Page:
|Albrecht as a senior|
She quit. It was 2 a.m., three weeks before the end of my freshman year at the University of Southern California in Los Angeles, and my personal care aide quit.
This was the first time I’d ever hired anyone to take care of my needs full time. And, as a young woman with SMA type 2, I had quite a few needs. I needed a strong pair of arms and a strong back to help me cook, clean, dress, move books, everything. The fact that I’m rather girly and insist on looking cute just added more work for my aide.
Heck, this was the first time I’d ever lived on my own, except for MDA summer camps. I’d worked with part-time aides and respite workers before, but not to the extent that I relied on my first college aide, “Jennifer” (not her real name), a fellow student who shared my apartment.
I admit I let Jennifer walk all over me that year. She didn’t feel like cooking? I ate microwave popcorn. She wanted to go out to “study” with friends until 3 a.m.? I waited up.
I should probably also admit that, while I give all the people helping me a generous amount of leeway to have their own lives, at the same time, I can be a bit snippy when that leeway is used up.
At 11 p.m. that night, Jennifer used it up.
She wanted to go study. I wanted to sleep. She claimed she could only study at a local diner with her friends. I didn’t dare go to bed without her around because there had been some fires in the building recently and I knew I couldn’t get out of bed by myself. We both said angry things we shouldn’t have, and I left to be by myself for a while.
|Albrecht as a college freshman|
A new plan
A while later Mike, the head resident adviser (R.A.) of my apartment building, found me while he and his roommate were roller blading. (Yes, it was nearing midnight. Finals are a wacky time.) I was at my usual haunt, a fountain between the school’s movie theater and stage, crying.
Mike and I were friends, who hung out every week to watch “Star Trek: The Next Generation.” Leave it to a fellow Trekkie to help me readjust my priorities. He invited me to his apartment to watch a movie and figure out a plan of action.
As we talked, I realized that all year I’d spent my energy trying to keep Jennifer happy and ignoring my own wants. I’d convinced myself that my biggest want was to be independent and go to USC, far away from my home near San Francisco.
I loved my home and my parents, but we all knew that I needed to be independent. I didn’t want to be 30 and still living at home, afraid to spread my wings. (Since I’m not 30 yet, we’ll just ignore the fact that I chose a career that doesn’t pay a living wage, and so am back home.)
Time for pie?
My mom and I had a deal: If I was in over my head and felt in the least bit threatened by my aide, I just had to call and ask her to send a pumpkin pie with her next gift package. She would be down at school within 24 hours, or sooner depending on how much I thought I needed that pie.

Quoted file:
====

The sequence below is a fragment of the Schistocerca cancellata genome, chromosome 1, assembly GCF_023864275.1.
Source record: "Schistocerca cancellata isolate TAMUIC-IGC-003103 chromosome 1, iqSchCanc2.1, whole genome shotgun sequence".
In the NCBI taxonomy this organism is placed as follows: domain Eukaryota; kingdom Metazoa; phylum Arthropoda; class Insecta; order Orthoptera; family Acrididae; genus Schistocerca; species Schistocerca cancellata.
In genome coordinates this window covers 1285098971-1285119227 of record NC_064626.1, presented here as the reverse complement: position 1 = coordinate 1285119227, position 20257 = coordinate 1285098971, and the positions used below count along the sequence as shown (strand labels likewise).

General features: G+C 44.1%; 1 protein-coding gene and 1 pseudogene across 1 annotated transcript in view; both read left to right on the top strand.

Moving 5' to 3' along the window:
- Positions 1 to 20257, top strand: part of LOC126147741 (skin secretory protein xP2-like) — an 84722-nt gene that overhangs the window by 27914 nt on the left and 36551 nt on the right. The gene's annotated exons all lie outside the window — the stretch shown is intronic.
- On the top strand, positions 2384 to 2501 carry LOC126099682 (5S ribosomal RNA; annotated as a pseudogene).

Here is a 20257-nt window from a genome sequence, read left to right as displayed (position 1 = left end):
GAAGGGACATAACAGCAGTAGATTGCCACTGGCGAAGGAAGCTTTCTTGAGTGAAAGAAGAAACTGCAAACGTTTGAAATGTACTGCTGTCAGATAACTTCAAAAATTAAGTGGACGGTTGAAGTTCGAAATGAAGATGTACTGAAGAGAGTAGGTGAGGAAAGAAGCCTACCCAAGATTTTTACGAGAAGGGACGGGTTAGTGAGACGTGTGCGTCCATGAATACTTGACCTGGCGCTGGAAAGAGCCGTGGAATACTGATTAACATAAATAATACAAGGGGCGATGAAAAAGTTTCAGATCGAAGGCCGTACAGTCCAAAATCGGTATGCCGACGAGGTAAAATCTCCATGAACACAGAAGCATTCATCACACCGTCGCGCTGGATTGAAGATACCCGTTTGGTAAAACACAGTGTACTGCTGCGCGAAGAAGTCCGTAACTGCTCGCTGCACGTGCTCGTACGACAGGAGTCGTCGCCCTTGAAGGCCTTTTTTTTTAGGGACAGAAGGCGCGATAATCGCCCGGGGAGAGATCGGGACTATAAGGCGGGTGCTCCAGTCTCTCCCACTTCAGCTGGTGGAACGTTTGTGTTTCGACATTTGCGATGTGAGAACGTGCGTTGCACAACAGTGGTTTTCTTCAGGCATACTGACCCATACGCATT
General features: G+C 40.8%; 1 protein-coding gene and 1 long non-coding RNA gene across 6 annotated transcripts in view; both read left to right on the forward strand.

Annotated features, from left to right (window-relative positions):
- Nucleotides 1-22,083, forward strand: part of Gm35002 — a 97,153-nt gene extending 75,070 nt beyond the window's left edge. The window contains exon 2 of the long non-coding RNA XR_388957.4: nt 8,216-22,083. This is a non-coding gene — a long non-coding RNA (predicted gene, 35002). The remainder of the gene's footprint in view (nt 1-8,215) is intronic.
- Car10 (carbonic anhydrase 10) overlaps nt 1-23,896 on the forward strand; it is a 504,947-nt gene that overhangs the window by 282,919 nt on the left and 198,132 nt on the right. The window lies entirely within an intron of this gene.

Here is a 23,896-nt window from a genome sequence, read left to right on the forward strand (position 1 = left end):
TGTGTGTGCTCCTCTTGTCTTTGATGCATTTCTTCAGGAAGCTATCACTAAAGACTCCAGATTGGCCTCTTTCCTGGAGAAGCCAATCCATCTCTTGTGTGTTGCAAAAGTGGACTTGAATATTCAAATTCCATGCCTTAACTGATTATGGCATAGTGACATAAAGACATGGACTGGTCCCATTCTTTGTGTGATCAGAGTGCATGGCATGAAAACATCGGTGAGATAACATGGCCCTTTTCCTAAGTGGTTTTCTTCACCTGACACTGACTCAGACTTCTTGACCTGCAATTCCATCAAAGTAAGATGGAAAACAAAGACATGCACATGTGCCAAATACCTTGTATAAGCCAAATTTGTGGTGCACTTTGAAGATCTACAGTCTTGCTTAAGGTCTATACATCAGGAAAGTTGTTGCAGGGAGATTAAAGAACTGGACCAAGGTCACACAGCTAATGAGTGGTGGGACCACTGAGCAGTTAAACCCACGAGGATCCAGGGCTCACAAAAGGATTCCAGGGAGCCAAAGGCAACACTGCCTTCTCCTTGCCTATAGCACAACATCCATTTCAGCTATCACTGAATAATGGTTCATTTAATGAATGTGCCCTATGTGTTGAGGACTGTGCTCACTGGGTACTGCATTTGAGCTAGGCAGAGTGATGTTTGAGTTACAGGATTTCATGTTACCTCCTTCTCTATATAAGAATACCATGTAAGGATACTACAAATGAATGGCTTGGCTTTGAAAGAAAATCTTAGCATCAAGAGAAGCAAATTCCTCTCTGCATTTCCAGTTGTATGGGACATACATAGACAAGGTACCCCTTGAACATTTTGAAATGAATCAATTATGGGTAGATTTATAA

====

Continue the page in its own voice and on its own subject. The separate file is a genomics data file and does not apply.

Mike convinced me that it was time to call home and ask for pie. I wasn’t giving up. I wasn’t dropping out of school. I was just firing an employee. In the long run, it would be better to admit I’d lost the battle, so I could get my life centered and pass my finals.
Little did I know, but Jennifer had already called Mom and told her she quit.
When I got back to my room around 2 a.m., Jennifer let me know what she’d decided. She’d stick around that night, get me to bed and up the next morning, but that was it.
I was relieved in one aspect: I didn’t have to fire her and beg Mom to come down. Yet, she was still walking all over me.
Jennifer’s walls were covered in newspaper clippings and her possessions were strewn around the apartment. Mom was going to show up to a mess. Jennifer claimed she’d come back over the weekend to gather everything she couldn’t be bothered to pack or take down before Mom came.
Sitting up straight
Darnedest thing. I looked at the mess she’d be leaving and my backbone suddenly grew strong. I no longer felt the need to keep her happy so she’d stay. She was leaving.
I smiled sweetly — something everyone who knows me knows to avoid — and took a deep breath. I then informed her that as of tomorrow the room was Mom’s. If Jennifer wanted to keep any of her stuff, it had better be out of the apartment by noon.
You’d think I’d learned independence earlier that school year: balancing my finances, learning to work with an aide full time, living on my own. But no. That was all window dressing.
I found my independence that night by sticking up for myself. That night I learned that my friends would support me when I couldn’t find a way through my problems. I also learned that I wouldn’t be my own person until I stood up (OK, sat up) for myself.
The next day was amazing. The sun was brighter. Classes were easier. Jennifer’s stuff was out of the apartment by noon.
Mom stayed with me those last three weeks because it’s impossible to hire a good aide during finals. We did Disneyland, many shopping malls and even a commercial audition.
It was time to live my life, not what an aide would give me the time to live.
Abby Albrecht, 28, is back in the San Francisco area as an unemployed Web designer/TV watcher. She finished USC in four years and is still very good friends with one of her school aides.